-- Denver, CO Mayor John Hickenlooper

Campaign in the City: Mayors on the Issues (The Nation)

Drum Major Institute for Public Policy

US Conference of Mayors


WEEKEND READING: December 8-14, 2007

Oh, this is an exciting week. There is a lot of really fantastic reading for you, if you are interested.

ITEM ONE: A short but stunningly effective piece at Spacing Wire on the need for humanism in the environmental movement proves that, sometimes, you really can say the most with the fewest words. It's a must-read.

ITEM TWO: The Burgh Diaspora puts out a call to all Rust Belt bloggers (and citizens).

ITEM THREE: Critical Spatial Practice takes a look at the history of labor struggles in urban America.

ITEM FOUR: Airoots goes gangbusters on Tokyo retail and high-end boutique architecture. This is another must-read.

ITEM FIVE: Does Marseille hold the key to Europe's future? The Smithsonian mag thinks so.

ITEM SIX: David Adjaye's Whitechapel Idea Store gets the Flickr treatment from Life Without Buildings.

ITEM SEVEN: And to finish up this wonderfully weighty edition of WR, a good, old-fashioned traffic joke that will at least inspire a chuckle.

Have a great weekend, and enjoy the reading!

(Photo from Flickr user hampshiregirl. The original full-color version can be viewed by clicking the photo.)


The Dream Remains the Same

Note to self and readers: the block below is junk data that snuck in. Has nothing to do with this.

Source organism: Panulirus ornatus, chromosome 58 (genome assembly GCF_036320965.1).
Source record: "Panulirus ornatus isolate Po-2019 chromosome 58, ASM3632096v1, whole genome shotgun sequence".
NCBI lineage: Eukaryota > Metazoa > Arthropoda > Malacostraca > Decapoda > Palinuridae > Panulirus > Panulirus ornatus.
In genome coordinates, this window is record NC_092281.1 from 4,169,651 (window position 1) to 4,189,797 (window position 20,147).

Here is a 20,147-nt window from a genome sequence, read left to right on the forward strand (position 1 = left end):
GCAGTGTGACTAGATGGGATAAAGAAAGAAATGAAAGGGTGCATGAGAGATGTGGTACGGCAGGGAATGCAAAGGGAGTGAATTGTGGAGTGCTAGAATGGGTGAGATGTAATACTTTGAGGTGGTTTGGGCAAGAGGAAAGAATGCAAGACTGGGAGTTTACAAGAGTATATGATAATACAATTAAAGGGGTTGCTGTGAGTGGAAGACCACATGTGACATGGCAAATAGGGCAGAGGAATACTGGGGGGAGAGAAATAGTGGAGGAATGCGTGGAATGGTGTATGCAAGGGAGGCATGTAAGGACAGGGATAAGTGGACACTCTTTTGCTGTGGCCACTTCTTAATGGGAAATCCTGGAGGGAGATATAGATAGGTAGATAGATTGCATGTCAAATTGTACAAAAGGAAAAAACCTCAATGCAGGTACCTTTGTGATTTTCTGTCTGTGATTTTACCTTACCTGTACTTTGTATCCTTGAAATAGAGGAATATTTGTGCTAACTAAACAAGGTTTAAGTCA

A recent post over at TNAC's blog, The Street, suggests that it may be time to change the American Dream. But what is the American Dream, exactly? It's a well-worn turn of phrase (were it a turn in the road, the guardrail might be out from being hit so many times), and while people usually use "American Dream" as slang for "house in 'burbs, lawn, two cars, spouse, 2.5 kids, dog," I would argue very strongly against this interpretation. The American Dream is not about houses or property or ownership -- heck, it's not even about money; it's about "new hopes, new dreams, and a better way of life for the future."

That quote was taken from an animated short produced by the Walt Disney Company in the 1950s. The subject was, surprise surprise, the future of superhighways. The Disney folks imagined a tomorrowland where automobiles provided the ultimate in high-tech freedom and mobility, populations were dispersed over "vast metropolitan regions" and the family unit was supported and enhanced by the great amounts of leisure time left over from avoiding the hassles of urban existence. On top of that, a global system of superhighways was to connect all nations and peoples and increase cross-cultural communication and collaboration. Oh, how glorious it looks on that little YouTube screen.